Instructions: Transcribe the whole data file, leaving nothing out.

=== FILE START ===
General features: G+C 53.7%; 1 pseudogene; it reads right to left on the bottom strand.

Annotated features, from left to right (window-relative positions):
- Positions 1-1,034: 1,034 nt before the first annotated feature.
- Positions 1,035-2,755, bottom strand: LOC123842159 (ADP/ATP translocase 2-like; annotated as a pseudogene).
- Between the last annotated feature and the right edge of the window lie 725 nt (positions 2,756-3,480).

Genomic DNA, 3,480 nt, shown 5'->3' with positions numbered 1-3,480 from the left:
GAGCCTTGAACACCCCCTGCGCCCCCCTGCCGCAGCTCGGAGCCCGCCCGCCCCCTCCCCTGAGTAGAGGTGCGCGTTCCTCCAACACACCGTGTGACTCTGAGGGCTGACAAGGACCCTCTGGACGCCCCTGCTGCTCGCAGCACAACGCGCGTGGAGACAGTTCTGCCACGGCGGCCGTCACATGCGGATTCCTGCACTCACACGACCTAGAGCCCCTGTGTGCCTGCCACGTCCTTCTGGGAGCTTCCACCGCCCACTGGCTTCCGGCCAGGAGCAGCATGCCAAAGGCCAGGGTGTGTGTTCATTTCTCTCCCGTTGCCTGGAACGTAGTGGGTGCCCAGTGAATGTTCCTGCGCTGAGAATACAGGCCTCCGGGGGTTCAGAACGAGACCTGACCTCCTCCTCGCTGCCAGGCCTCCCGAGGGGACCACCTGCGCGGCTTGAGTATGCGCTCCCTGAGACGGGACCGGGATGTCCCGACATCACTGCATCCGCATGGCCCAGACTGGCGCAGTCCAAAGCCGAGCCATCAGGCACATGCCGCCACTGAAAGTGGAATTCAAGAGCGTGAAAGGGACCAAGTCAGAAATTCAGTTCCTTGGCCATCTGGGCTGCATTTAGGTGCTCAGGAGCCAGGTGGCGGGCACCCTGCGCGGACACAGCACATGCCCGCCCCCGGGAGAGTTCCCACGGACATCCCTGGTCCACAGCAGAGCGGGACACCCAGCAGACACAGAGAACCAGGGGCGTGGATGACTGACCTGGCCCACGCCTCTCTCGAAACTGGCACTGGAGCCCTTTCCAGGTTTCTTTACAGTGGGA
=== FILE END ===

General features: G+C 53.7%; 1 pseudogene; it reads right to left on the bottom strand.

Annotated features, from left to right (window-relative positions):
- Positions 1-1,034: 1,034 nt before the first annotated feature.
- Positions 1,035-2,755, bottom strand: LOC123842159 (ADP/ATP translocase 2-like; annotated as a pseudogene).
- Between the last annotated feature and the right edge of the window lie 725 nt (positions 2,756-3,480).

Genomic DNA, 3,480 nt, shown 5'->3' with positions numbered 1-3,480 from the left:
GAGCCTTGAACACCCCCTGCGCCCCCCTGCCGCAGCTCGGAGCCCGCCCGCCCCCTCCCCTGAGTAGAGGTGCGCGTTCCTCCAACACACCGTGTGACTCTGAGGGCTGACAAGGACCCTCTGGACGCCCCTGCTGCTCGCAGCACAACGCGCGTGGAGACAGTTCTGCCACGGCGGCCGTCACATGCGGATTCCTGCACTCACACGACCTAGAGCCCCTGTGTGCCTGCCACGTCCTTCTGGGAGCTTCCACCGCCCACTGGCTTCCGGCCAGGAGCAGCATGCCAAAGGCCAGGGTGTGTGTTCATTTCTCTCCCGTTGCCTGGAACGTAGTGGGTGCCCAGTGAATGTTCCTGCGCTGAGAATACAGGCCTCCGGGGGTTCAGAACGAGACCTGACCTCCTCCTCGCTGCCAGGCCTCCCGAGGGGACCACCTGCGCGGCTTGAGTATGCGCTCCCTGAGACGGGACCGGGATGTCCCGACATCACTGCATCCGCATGGCCCAGACTGGCGCAGTCCAAAGCCGAGCCATCAGGCACATGCCGCCACTGAAAGTGGAATTCAAGAGCGTGAAAGGGACCAAGTCAGAAATTCAGTTCCTTGGCCATCTGGGCTGCATTTAGGTGCTCAGGAGCCAGGTGGCGGGCACCCTGCGCGGACACAGCACATGCCCGCCCCCGGGAGAGTTCCCACGGACATCCCTGGTCCACAGCAGAGCGGGACACCCAGCAGACACAGAGAACCAGGGGCGTGGATGACTGACCTGGCCCACGCCTCTCTCGAAACTGGCACTGGAGCCCTTTCCAGGTTTCTTTACAGTGGGA